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ference of men and circumstances rendered in him the height of folly and desperation. Although the Neapolitan coasts were guarded by a line of armed vessels, he ventured to embark with six small vessels, two of which, on October the 8th, reached the coast of Pizzo, in the Ulterior Calabria, where he landed with thirty persons, among whom were General Francescetti and Marshal Natali. Proceeding to the village, he attempted to raise the people in his favour, by crying, "I am your King, Joachim; it is your duty to acknowledge me." The effect, however, was only to bring

upon him the whole armed neighbourhood; to avoid whose attack, Murat and his followers threw themselves into the mountains, whence they attempted to make their way back to the vessels which were in waiting. Being surrounded in their march, after a sharp conflict, some were killed, and the rest made prisoners. A military commission was assembled, which condemned Murat and his followers to be shot, and the sentence was executed on the 15th. The whole of his rash enterprise was disapproved by his family, and his death appears to have been little regretted.

CHAPTER

CHAPTER VIII.

Russian and Austrian Troops arrive on the Borders.-Their Advance.The Chambers remain sitting.-Declaration of that of Representatives. -Message from the Provisional Government, and the Chambers dissolved.-Entrance of the King into Paris.-Ministry appointed.-Paris occupied by the Allied Armies.-Animosity of the Prussians.—Arrival of the Sovereigns.-Election of new Deputies.-Proceedings of Buonaparte.-Goes on board an English Man of War.-Brought to Torbay, and embarked for St. Helena.-Progress of the Allies, and submission of the French Generals.-Royal Ordinances, and Proceedings against the culpable and disaffected.-Restrictions on Periodical Publications.-Disbanding and re-organization of the Army.-Proceedings against Traitors.-Labedoyere condemned.-The Peerage rendered hereditary.-Disturbances in the South of France.-Protestants persecuted at Nismes.-Royal Proclamation.—Change in the Ministry.Opening of the Chambers.-The Museum of the Louvre stript of the fruits of conquest.-Letter to the King by the late Ministers.-Reflexions.-Law for the Suppression of Seditious Cries.-Cour Royal opened, and Speech of the President.-Ney's Trial and Condemnation. -Further Outrages at Nismes.-Final Treaty between the Allied Powers and France.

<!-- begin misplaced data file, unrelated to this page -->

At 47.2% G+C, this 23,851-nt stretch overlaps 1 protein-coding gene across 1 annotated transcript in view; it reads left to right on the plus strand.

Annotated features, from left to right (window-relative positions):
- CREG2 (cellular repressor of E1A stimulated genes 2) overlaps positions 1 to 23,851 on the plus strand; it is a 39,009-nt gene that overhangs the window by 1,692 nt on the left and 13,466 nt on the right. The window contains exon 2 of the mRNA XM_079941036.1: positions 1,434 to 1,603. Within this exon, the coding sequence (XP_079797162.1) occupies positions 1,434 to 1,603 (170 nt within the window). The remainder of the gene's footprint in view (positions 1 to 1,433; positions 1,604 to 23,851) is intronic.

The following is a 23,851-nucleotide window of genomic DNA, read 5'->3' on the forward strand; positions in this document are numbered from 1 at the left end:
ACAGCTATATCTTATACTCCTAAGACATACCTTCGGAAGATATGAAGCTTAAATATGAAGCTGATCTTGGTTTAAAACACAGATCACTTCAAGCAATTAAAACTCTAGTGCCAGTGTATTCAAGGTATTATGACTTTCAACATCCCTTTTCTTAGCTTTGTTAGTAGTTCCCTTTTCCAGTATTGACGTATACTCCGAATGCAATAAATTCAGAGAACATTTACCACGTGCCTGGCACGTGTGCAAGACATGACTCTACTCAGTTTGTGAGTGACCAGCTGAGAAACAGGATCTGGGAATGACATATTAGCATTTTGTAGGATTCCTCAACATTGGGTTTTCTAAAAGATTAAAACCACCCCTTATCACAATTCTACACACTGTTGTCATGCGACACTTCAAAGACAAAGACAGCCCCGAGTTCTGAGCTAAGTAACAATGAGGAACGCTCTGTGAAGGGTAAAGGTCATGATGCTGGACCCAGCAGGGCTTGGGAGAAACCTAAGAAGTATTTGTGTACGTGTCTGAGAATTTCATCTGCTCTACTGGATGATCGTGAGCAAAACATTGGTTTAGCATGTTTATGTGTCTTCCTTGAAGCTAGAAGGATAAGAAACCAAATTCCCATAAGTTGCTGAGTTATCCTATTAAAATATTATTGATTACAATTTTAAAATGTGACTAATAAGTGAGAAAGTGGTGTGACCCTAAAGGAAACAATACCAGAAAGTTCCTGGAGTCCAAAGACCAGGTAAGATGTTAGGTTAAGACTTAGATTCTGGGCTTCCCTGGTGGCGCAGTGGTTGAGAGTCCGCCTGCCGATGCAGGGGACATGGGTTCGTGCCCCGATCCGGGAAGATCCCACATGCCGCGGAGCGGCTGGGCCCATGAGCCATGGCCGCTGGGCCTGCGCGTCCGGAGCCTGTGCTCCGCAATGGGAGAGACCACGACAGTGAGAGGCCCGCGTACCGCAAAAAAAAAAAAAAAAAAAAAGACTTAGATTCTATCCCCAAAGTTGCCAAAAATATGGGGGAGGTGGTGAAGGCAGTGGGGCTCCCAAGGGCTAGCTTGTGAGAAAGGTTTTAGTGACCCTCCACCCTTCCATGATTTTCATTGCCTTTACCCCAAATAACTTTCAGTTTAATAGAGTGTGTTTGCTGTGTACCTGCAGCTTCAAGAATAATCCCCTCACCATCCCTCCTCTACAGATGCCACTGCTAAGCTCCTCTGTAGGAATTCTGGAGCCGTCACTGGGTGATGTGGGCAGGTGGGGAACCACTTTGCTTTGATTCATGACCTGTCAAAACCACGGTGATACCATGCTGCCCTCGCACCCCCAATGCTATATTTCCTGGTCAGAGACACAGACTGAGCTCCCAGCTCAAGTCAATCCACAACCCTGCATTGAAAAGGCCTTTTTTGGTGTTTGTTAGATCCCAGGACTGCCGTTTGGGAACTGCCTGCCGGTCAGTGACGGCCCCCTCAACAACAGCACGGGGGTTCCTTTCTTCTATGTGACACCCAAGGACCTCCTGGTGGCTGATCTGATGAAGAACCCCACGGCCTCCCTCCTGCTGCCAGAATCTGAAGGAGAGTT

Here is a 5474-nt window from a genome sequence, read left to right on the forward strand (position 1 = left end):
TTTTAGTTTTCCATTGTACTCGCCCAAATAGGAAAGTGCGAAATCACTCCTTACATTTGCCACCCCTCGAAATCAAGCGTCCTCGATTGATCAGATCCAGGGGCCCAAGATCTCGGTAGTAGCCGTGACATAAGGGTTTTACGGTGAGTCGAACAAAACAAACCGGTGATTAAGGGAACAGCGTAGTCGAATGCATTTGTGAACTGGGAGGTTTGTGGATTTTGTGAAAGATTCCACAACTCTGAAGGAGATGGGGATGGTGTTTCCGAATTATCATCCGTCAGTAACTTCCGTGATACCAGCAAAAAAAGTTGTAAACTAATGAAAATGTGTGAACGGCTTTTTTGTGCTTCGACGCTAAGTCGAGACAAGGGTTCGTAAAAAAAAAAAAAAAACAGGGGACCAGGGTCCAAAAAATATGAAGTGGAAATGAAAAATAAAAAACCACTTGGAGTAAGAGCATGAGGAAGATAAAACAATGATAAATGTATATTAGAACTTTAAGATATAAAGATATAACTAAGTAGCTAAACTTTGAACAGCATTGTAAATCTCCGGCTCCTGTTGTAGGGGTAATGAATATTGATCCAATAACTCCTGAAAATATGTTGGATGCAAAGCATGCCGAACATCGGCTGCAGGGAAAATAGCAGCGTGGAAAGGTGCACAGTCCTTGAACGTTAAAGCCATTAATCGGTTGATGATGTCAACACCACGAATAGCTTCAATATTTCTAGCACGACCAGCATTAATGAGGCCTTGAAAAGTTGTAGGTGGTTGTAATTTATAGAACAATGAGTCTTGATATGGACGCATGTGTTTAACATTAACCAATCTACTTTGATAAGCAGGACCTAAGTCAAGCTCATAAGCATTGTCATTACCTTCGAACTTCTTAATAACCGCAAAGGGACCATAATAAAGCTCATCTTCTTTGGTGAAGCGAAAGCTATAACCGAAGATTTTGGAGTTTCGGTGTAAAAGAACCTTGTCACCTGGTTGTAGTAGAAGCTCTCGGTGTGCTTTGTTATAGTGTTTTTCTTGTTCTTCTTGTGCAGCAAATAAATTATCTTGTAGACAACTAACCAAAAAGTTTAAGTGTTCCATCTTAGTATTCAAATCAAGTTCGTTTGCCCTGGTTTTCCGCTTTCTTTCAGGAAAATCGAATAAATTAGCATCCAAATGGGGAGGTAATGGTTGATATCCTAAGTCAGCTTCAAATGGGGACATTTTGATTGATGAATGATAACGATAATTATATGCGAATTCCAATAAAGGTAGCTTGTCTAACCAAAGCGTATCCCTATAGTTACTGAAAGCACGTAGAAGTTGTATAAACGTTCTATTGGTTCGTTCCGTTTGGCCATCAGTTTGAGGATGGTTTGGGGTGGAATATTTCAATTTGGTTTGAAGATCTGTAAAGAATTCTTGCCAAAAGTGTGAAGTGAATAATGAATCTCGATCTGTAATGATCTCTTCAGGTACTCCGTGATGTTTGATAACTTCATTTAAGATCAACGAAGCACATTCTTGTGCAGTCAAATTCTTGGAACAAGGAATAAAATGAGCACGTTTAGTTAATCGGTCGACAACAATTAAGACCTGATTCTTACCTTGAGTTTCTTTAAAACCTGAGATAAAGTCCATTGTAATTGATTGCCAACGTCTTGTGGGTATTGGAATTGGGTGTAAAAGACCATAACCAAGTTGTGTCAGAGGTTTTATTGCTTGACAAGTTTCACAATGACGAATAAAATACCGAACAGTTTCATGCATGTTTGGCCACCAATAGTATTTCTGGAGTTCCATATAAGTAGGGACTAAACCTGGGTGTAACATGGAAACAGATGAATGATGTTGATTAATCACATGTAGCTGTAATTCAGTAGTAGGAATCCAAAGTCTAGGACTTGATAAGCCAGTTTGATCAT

TH

HE military convention of Paris effected no more than putting the capital in the hands of the allies, and still left a considerable body of French regular troops at liberty to act as inclination or interest should prompt them in the differences of their country, besides a number of others, either in the field under separate leaders, or in garrison at the fortified towns on the borders. It was therefore necessary, in order to bring France into that state of submission which was thought requisite for securing the peace of Europe, that the whole stipulated force of the confederates should be brought to action. The two great powers of Russia and AusVOL. LVII.

tria, though their remoteness from the first scene of action had prevented them from contributing to the successes already gained, were by no means slack in hastening their troops to the frontiers, and commencing warlike operations. Towards the end of June it was announced from Germany that Prince Wrede had attacked the French near Landau, and defeated them with great loss; that Prince Schwartzenberg had routed French corps near Besançon, and had invested that town and Befort; that Marshal Frimont had passed the Simplon, and that hostilities had commenced on the whole line as far as Basle. The Russian troops were at this time [G]

a

passing

passing incessantly through Mentz and Frankfort. Alsace and Lorrain were presently over-run by the allied armies, against whom there were no French forces in the field capable of making a stand. The peasantry of Alsace, however, shewed a spirit of animosity against their Austrian invaders, which brought upon them some severe chastisement.